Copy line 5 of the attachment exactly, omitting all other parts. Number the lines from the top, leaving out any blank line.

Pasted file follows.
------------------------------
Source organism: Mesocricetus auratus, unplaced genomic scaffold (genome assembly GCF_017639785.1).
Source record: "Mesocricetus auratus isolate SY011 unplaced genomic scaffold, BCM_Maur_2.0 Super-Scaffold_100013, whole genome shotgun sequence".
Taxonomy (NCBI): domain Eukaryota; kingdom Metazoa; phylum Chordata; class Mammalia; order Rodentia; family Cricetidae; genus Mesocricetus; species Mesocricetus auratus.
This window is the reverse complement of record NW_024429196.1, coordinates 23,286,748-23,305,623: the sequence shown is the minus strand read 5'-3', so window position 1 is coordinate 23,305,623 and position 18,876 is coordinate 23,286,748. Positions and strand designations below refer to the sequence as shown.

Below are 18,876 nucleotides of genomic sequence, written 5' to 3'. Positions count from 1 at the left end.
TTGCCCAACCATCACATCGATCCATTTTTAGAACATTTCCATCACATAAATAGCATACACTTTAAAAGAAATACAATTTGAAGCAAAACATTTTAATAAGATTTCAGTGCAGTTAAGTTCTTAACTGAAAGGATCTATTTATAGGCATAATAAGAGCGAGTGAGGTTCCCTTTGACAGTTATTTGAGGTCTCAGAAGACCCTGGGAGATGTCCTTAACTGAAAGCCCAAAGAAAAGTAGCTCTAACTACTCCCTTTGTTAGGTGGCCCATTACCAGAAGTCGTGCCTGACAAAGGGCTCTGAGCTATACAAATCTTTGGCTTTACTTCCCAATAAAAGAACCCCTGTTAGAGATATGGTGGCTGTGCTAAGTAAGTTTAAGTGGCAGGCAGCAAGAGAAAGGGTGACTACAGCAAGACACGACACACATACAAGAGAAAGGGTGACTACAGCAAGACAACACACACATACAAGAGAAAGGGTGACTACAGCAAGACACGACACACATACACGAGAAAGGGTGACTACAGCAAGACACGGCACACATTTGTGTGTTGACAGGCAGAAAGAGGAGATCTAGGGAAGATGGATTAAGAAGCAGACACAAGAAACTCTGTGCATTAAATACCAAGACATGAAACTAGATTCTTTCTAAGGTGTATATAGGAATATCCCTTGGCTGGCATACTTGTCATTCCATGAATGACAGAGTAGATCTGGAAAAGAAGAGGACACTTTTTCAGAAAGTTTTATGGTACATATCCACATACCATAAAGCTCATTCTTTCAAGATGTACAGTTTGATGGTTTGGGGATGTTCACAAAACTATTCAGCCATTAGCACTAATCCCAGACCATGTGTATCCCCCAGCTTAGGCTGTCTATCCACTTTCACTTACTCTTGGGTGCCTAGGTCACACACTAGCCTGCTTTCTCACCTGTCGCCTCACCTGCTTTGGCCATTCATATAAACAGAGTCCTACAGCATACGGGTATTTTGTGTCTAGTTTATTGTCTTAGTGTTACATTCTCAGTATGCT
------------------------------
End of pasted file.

Below are 18,876 nucleotides of genomic sequence, written 5' to 3'. Positions count from 1 at the left end.